Captivating a crowd of other 12,000 is never easy nor is it something that all bands are able to achieve. However, both The Maccabees and Kasabian appeared at home in front of 12,000 adoring Midlands’ fans.
The Maccabees roared through a powerful set featuring a mixture of old and new, proving that while their sound may have matured in latest album ‘Given to the Wild’, teenage classics like ‘Toothpaste Kisses’ and ‘First Love’ still hold as much of a special place in their hearts as they do in ours. The intensity of ‘Feel to Follow’ ‘Pelican’ and an array of new tracks had a clarity of sophistication yet still retained an energy making you crave the full-frontal force of a full-blown moshpit as to loose yourself completely to a pure frenzy of boundless Maccabees madness.
Not only did Kasabian get the crowd hurdling across the arena right from the opening scream of ‘Bumblebee’, but they delivered a magnetic performance throughout. The live atmosphere and body heat of 12,000 people added an extra layer of depth to the tracks from ‘48:13’, proving ultimately that music is made to be played live. Indeed, live Kasabian proved to be all encasing and all consuming, something that cannot be achieved without the all-too familiar painful elbow in the back of the head or the invasion of personal space. The eruption of hit ‘Bumbleebee’ and the later performed ‘Eez-eh’ proved the power music can have on a group of people united in their common love of music. The music bounced off the walls and the crowd bounced off each other.
Kasabian opened with the intent to cause a storm of mayhem, with ‘Bumblebee’, ‘Shoot the Runner’ (which included an interesting Kanye West mash-up of ‘Black Skinhead’), ‘Underdog’, ‘Fast Fuse’ and ‘Days are Forgotten’ providing nonstop energy to the excited crowd. The band certainly never paused for breath but neither did the crowd, gaining momentum with each power-hungry guitar chord.
Now I don’t typically like to get too personal in these reviews but I was unbelievably moved after I stumbled out of one moshpit to hear a girl behind me scream to her friend ‘this is just my favourite night EVER!’. The intensity and desperation this girl used when attempting to convey her pleasure reminded me of the sheer power of gigs – you are quite literally dancing in the hand of the band for one night only. When they command you to jump, you jump. When they command you to sing, you sing your like you have never sung before – you are theirs completely for the night whether you like it or not.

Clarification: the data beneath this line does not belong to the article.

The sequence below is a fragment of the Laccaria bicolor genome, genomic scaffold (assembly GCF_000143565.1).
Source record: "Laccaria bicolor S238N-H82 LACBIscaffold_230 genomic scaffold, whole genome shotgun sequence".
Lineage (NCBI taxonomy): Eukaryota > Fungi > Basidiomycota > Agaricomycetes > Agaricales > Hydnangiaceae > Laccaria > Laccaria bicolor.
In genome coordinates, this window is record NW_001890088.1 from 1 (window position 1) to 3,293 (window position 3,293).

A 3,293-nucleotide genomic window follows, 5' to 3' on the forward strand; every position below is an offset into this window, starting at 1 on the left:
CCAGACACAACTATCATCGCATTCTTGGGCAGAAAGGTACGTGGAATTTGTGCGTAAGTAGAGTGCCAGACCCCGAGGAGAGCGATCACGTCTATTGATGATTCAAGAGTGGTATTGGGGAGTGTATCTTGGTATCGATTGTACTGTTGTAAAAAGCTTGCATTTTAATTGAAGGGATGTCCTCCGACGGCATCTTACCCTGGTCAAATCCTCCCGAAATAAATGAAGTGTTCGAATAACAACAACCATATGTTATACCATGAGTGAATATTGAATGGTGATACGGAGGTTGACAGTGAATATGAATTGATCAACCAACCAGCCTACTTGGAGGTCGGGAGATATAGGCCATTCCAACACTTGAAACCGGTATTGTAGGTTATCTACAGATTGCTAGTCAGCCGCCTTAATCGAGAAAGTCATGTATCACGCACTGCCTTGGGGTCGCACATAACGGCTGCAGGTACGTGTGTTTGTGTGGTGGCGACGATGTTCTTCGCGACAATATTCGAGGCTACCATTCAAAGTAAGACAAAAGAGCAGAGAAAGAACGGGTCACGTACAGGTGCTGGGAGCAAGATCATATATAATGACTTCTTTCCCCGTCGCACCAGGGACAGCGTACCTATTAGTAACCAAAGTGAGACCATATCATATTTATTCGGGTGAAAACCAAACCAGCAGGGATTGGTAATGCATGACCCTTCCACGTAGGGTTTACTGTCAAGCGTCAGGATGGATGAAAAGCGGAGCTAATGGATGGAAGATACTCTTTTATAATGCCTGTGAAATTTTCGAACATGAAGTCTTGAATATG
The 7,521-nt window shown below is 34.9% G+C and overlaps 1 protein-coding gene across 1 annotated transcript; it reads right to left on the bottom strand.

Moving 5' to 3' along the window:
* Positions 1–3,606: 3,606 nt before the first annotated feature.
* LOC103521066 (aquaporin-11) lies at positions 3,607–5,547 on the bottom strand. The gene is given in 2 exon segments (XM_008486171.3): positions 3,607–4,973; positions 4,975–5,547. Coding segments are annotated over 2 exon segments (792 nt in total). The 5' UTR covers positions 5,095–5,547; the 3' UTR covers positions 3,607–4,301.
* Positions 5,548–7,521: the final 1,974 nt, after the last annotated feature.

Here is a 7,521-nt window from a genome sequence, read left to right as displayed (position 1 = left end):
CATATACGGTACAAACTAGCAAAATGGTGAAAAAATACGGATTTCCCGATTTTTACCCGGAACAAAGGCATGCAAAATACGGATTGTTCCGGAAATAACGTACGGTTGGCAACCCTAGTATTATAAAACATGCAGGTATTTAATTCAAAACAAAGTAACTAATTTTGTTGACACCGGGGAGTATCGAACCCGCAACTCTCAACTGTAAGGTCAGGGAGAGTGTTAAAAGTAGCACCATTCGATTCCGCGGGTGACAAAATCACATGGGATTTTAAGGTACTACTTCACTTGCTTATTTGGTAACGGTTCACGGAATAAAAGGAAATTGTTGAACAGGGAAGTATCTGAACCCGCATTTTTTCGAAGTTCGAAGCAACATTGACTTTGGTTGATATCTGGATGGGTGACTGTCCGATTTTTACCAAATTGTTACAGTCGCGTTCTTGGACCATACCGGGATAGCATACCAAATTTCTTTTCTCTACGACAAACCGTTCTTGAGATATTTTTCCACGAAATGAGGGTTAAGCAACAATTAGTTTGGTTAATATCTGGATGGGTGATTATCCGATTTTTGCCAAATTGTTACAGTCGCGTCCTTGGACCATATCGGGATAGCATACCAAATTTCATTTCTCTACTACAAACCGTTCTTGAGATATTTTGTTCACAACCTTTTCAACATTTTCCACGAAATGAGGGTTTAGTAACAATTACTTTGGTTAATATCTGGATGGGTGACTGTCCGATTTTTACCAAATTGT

However, my moment of nostalgic recollection was rudely interrupted with ‘Rewired’ announcing itself with a seductive whisper that built into a momentous thrust that was taken to new heights when the band ingeniously melted it into a cover of Cameo’s ‘Word Up’. Thinking you don’t know it? Of course you do. When Serge roared “Wave your hands in the air/Like you don’t care /Glide by the people as they start to look and stare/Do your dance” at an entirely unsuspecting crowd it was forced into a hypnotic rave guided by strobe lighting, totally reminiscent of the 80s. The rave didn’t stop there though and rather than produce the more expected moshpit, Treat forced a sea of raving and dancing. Truly hypnotic and completely mesmerising, this song needed a disclaimer saying ‘Warning! Hip action required throughout!’
Of course, renditions of ‘Club Foot’ and ‘Fire’ were above and beyond what you could ever expect capable of mere mortals to produce. The encore of ‘Stevie’, ‘Vlad the Impaler’ and ‘L. S. F.’ had the impossible task of living up to this demanding crowd’s desire for more after night full of raving, raving, moshing and more raving. And, yet again, of course Serge and the gang smashed it. If the quality of a gig is to be measured in terms of the decibels the crowd produce when demanding for more even after the encore, then Kasabian’s attempts were up there with some of the best gigs this year. Indeed, the crowd’s final chants of ‘eez-EH! Eez-EH! EEEZZZZZZ-EHHHHHHHHHH!’ were loud enough for all of Birmingham to hear and will be still ringing in many people’s ears for days to come.